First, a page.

• Essential oil of Lavender (Lavendula angustifolia) as an antiseptic, antibacterial, antifungal and anaesthetic oil. Can be purchased from reputable essential oils suppliers.
  • Niaouli essential oil (Melaleuca Quinquenervia or MQV) as antiseptic, antibacterial, antifungal and anti-inflammatory. Can be purchased from reputable essential oils suppliers.
  • Tea Tree essential oil (Melaleuca alternifolia) for its antibacterial, antifungal and antiseptic properties. Can be purchased from reputable essential oils suppliers.
  • French green clay for its healing, antiseptic, antifungal, anti proud flesh, and antibacterial properties
  • A bottle of coconut oil for its antibacterial and antifungal properties. You can purchase it from Asian supermarkets for the cooking oil one. If you want to get the real good one, you will need to buy the cold presses virgin coconut oil which you can find online or in health shops. The cooking oil one is a lot cheaper and work the same on the skin as the virgin one. However, if you are going to feed coconut oil to your horses, it must be the virgin one.
  • Arnica ointment or Arnica oil for bruises
  • Calendula tincture for disinfecting wounds and cuts. Calendula tincture has been proven to be an exceptional disinfectant.

The essential oils can be added to water to disinfect wounds. If you have the Calendula tincture, then use it instead as a rate of 20 drops per 100 ml of water to disinfect wounds, cuts, etc.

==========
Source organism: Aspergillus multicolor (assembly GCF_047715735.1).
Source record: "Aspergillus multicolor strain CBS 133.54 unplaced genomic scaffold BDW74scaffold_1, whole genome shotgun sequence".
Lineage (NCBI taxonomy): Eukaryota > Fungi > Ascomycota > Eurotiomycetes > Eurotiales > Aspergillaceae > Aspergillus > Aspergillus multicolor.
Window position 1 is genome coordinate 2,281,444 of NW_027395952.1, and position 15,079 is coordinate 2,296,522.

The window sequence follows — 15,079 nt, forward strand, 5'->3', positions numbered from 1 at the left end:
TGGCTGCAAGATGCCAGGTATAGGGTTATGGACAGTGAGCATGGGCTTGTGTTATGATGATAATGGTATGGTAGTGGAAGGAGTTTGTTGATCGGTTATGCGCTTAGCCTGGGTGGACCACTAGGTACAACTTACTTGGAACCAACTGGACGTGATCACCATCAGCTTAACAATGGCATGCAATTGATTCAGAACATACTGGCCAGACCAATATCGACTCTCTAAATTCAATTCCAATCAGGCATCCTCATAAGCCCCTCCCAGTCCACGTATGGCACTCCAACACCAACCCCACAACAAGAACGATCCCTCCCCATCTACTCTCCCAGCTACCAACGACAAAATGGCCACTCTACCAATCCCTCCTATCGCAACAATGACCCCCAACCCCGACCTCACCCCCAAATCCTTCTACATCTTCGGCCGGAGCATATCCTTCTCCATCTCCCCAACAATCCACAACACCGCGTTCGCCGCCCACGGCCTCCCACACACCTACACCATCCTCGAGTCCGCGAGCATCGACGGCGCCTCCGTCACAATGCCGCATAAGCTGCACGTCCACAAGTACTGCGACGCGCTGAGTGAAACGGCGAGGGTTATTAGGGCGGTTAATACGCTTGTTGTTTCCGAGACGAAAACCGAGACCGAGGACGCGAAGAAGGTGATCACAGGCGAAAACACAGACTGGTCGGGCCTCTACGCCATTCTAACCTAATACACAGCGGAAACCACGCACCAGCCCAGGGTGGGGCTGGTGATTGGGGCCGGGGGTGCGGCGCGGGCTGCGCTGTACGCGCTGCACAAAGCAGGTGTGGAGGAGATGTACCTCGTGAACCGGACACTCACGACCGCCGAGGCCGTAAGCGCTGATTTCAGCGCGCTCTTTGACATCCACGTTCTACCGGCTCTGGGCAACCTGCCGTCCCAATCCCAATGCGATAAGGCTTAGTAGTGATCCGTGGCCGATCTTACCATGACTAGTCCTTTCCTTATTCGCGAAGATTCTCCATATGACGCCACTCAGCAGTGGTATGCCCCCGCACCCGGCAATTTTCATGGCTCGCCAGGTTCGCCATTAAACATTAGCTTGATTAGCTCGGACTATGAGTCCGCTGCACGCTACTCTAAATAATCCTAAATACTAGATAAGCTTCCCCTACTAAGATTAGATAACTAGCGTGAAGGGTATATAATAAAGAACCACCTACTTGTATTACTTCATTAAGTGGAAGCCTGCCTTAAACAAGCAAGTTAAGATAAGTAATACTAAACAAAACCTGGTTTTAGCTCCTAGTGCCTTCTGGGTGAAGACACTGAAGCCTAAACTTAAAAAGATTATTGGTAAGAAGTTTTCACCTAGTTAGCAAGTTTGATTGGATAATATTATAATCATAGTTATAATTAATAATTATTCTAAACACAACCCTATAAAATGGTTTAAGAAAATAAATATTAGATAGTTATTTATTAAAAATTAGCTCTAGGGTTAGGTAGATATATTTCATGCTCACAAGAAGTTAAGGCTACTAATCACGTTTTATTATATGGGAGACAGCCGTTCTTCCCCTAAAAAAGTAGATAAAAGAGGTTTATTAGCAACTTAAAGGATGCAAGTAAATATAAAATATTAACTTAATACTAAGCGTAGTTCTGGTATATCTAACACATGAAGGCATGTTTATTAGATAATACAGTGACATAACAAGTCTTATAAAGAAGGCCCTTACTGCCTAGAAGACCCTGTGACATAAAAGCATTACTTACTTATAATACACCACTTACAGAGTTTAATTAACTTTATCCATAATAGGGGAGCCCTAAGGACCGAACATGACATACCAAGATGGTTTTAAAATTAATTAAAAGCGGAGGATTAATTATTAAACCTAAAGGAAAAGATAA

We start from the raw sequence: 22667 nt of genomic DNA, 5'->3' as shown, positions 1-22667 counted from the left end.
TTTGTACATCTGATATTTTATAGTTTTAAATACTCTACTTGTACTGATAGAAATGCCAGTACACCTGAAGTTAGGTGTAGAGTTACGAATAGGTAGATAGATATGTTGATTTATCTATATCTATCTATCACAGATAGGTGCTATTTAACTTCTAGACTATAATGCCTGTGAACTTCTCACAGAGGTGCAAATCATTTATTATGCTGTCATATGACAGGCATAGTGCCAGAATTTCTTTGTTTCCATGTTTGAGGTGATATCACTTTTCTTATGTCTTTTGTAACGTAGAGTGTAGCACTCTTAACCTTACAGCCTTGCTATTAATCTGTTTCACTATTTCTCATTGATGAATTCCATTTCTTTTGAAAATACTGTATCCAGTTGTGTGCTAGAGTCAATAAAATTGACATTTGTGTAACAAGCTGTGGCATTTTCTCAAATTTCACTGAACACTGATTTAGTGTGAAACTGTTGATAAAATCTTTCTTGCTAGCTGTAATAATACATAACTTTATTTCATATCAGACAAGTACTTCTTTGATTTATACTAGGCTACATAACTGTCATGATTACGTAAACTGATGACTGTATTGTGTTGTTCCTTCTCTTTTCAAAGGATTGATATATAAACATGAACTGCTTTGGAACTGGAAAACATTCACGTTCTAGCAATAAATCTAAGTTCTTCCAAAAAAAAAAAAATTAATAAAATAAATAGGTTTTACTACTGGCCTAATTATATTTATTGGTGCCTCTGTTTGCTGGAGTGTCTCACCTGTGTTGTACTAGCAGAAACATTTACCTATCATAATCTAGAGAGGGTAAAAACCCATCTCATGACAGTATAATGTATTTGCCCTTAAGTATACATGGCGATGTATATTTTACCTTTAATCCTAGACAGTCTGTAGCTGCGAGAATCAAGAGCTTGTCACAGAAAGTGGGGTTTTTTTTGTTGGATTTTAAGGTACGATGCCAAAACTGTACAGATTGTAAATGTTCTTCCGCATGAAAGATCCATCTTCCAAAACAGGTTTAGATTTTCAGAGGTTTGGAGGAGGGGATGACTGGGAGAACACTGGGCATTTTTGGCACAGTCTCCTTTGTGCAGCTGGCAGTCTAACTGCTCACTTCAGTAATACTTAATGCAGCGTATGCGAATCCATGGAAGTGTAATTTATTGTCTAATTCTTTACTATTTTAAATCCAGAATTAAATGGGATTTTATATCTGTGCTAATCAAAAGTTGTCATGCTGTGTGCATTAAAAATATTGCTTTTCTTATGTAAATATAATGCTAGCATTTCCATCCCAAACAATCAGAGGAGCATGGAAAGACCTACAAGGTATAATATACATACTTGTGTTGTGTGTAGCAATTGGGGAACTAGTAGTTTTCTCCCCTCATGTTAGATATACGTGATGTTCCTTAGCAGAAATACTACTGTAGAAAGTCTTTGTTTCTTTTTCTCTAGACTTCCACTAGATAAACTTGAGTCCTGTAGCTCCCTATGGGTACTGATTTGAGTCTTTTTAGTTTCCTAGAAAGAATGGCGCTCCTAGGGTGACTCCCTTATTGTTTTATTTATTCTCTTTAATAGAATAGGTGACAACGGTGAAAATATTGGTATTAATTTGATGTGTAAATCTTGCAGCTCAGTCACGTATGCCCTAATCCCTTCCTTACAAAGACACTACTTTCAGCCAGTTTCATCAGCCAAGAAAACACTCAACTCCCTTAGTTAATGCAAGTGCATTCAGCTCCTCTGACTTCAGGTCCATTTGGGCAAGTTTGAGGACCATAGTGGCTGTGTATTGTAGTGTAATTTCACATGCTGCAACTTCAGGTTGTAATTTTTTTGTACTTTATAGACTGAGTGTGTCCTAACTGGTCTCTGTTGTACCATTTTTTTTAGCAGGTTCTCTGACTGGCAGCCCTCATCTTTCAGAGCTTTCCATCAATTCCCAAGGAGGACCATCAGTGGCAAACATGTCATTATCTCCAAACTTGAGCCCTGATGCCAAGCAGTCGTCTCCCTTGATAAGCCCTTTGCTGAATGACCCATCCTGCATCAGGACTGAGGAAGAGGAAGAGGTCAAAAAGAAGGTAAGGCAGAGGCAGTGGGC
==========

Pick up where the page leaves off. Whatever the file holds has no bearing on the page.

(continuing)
The clay can be made as a paste with water or coconut oil and the essential oils as a wound healing cream.

The equipment

  • You should always have a thermometer to check your horse’s temperature. Anything above 38.5 degrees Celsius is a fever and may indicate an infection. Call your vet.
  • A stethoscope to listen to your horse’s heartbeat and tummy noises, unless you know how to do these without a stethoscope.
  • A straight stainless steel first-aid scissors, with one sharp point and one blunt one for general use.
  • Optional is a stainless steel bandage shears.
  • Also optional is a box of latex gloves.
  • A small bucket that you only use for medical purpose like preparing a disinfectant solution.
  • Few plastic or glass cups to mix clay if you decide to use it as well as wooden paddle pops to stir it.
  • It’s always a good idea to have rubbing alcohol to disinfect your hands and clean the equipment after use.

So here you go! Now you can have a good first aid kit for your horses and be prepared in case of injury or emergency.

8 thoughts on “Natural First Aid Kit For Horses”

  1. Your insights into creating a natural first aid kit for horses are truly enlightening and align seamlessly with the holistic approach to equine care. As readers explore the diverse array of natural remedies you’ve curated, have you considered discussing solutions specifically tailored for managing a hot horse? Including tips or herbal remedies to address heightened energy or anxiety could be a valuable addition, providing your audience with a more comprehensive toolkit for various equine temperaments. Your commitment to promoting natural alternatives is commendable, and incorporating advice for specific situations, such as handling a hot horse, could further elevate the practicality and usefulness of your already valuable content. Looking forward to continued wisdom from your trusted source in the realm of natural horse care.